The Internet is a huge, unwieldy monster that never sleeps. From the blogosphere to the twitterverse, it’s a 24/7 hurricane of communications, entertainment and information. It’s hard to keep up with it, let alone nail it down. But we must try.
Mapping websites or companies is a fool’s errand—the landscape changes so fast charts are out-of-date before you can post them. But the types of content that appear on—or traverse—the Internet are longer-lived.[i] On this basis we have constructed the Periodic Table of Content. Originally conceived to organize chemical elements,[ii] the Periodic Table concept has been hijacked for many subjects: jazz music, beer, and typefaces, among others. It’s a convenient, easily recognizable structure.
Ignoring email and its evil twin, spam (numbers one and two), 21 types of content are shown in the Table. This is not real science, but they can be loosely organized by category (Communication, Entertainment, Information), and to some degree, medium (the first row is basically text-based, row two is primarily audio, row three visual). As a result of this x/y organization, content types tend to get more complex from top to bottom, left to right.
Very interesting. Any practical value? Yes. The Table reminds us just how many different types of content there are. Few companies will make movies or develop games (unless that is their business), but there are many other types of content that businesses can create to help get their message out, trigger social conversations and get greater SEO traction.
Everyone (almost) blogs and tweets, but what about writing white papers, hosting webinars and designing infographics? To stand out you have to do something different. One way is to go deeper and provide more value. Google’s Penguin release was designed to favor deep, original content and discount the superficial. Take advantage of the new rules. Stop selling and start helping. Share your expertise, use real–life examples, involve customers. Help people.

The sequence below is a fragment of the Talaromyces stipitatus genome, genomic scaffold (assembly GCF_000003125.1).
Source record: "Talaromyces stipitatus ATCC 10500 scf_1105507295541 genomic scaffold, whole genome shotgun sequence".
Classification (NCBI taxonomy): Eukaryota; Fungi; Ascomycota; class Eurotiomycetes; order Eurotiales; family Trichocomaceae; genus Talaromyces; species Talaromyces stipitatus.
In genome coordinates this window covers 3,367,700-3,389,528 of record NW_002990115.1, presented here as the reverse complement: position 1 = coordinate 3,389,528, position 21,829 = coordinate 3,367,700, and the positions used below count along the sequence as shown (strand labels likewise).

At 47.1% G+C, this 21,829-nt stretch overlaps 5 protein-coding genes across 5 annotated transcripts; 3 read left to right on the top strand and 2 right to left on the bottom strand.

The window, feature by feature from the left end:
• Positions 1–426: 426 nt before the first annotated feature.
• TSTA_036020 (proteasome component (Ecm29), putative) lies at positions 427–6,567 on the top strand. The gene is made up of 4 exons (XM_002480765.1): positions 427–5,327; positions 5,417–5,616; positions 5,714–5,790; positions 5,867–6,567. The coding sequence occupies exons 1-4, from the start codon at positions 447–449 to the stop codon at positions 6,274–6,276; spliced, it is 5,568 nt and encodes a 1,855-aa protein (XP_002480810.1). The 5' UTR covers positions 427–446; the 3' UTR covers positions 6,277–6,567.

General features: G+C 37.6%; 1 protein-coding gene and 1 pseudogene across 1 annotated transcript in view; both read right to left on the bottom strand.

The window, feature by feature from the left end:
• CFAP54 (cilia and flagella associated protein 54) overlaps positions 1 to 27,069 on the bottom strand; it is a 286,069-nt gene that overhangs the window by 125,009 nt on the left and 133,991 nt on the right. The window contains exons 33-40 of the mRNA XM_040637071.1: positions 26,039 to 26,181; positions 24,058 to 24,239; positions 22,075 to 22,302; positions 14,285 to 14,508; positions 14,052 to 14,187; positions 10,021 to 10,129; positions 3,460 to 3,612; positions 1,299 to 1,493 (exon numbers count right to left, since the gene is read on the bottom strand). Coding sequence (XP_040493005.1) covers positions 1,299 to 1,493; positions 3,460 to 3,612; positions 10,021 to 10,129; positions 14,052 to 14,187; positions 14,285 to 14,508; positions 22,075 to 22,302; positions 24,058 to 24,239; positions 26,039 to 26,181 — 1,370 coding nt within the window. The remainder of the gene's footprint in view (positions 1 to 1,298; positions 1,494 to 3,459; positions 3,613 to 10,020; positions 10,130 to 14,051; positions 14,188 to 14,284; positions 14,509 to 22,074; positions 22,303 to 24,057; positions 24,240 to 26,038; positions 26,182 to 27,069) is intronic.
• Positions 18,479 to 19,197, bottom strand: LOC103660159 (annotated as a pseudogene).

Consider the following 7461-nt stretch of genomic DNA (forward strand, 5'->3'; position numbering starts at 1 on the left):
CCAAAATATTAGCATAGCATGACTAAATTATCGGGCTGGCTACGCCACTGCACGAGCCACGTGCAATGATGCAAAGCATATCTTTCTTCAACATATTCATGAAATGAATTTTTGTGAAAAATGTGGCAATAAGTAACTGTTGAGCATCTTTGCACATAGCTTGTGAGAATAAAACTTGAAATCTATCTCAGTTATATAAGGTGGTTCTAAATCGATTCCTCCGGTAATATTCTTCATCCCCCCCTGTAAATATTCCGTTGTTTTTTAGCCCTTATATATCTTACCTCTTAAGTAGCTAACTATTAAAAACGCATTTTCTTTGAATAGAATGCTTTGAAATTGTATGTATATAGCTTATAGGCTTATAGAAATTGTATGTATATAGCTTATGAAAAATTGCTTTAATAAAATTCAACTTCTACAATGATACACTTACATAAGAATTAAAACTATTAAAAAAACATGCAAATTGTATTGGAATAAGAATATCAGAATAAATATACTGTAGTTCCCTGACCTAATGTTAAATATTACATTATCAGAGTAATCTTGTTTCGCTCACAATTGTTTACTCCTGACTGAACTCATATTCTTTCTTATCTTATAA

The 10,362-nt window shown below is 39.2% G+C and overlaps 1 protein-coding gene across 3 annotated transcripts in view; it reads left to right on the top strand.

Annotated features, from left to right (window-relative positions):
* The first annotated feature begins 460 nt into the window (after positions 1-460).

The ultimate form of content marketing is building an online community. Create a site filled with high-quality information. Not about your product, but about a relevant subject. If you sell skis, skiing. Write about all things skiing—how to learn to ski, best local places to go, types of snow—but don’t mention products. You can put ads on the site, but not in the content. Ads are ads and editorial is editorial. They don’t mix.
The advantage to creating an online community is that you have the place to yourself. If you provide real value (content, forums, contests, etc.), people will come back again and again. And they will see your ads and your messages. And only yours.
Not that you’re fooling anyone. Research by the Custom Content Council found that 77% of people understand that an organization’s goal for content is to sell them something, but are OK with it as long as it provides value.[iii]
In any case, whether or you’re putting content up on your site or building out an entirely new community, the first step is to know the content possibilities. Posts and tweets are a good start. Deeper is better.
[i] New forms of content like tweets emerge now and then, and can be added…periodically.
[ii] Dmitri Mendeleev is credited with the first Periodic Table of the Elements (1869), though similar (less comprehensive) work had previously been done by others. It’s never simple.
[iii] Custom Content Council. Research Report, 2011.